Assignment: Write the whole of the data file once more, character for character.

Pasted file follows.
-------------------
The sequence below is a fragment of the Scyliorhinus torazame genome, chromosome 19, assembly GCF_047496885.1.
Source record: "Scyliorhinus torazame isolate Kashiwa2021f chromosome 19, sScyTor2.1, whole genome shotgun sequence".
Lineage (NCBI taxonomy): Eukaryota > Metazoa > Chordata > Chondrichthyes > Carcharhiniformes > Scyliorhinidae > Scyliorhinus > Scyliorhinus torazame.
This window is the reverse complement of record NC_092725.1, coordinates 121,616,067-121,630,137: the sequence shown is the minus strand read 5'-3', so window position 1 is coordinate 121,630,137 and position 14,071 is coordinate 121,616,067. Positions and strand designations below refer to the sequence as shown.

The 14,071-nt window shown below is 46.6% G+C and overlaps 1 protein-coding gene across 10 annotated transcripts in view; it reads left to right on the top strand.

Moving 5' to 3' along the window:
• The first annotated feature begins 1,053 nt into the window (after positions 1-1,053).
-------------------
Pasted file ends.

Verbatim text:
The sequence below is a fragment of the Scyliorhinus torazame genome, chromosome 19, assembly GCF_047496885.1.
Source record: "Scyliorhinus torazame isolate Kashiwa2021f chromosome 19, sScyTor2.1, whole genome shotgun sequence".
Lineage (NCBI taxonomy): Eukaryota > Metazoa > Chordata > Chondrichthyes > Carcharhiniformes > Scyliorhinidae > Scyliorhinus > Scyliorhinus torazame.
This window is the reverse complement of record NC_092725.1, coordinates 121,616,067-121,630,137: the sequence shown is the minus strand read 5'-3', so window position 1 is coordinate 121,630,137 and position 14,071 is coordinate 121,616,067. Positions and strand designations below refer to the sequence as shown.

The 14,071-nt window shown below is 46.6% G+C and overlaps 1 protein-coding gene across 10 annotated transcripts in view; it reads left to right on the top strand.

Moving 5' to 3' along the window:
• The first annotated feature begins 1,053 nt into the window (after positions 1-1,053).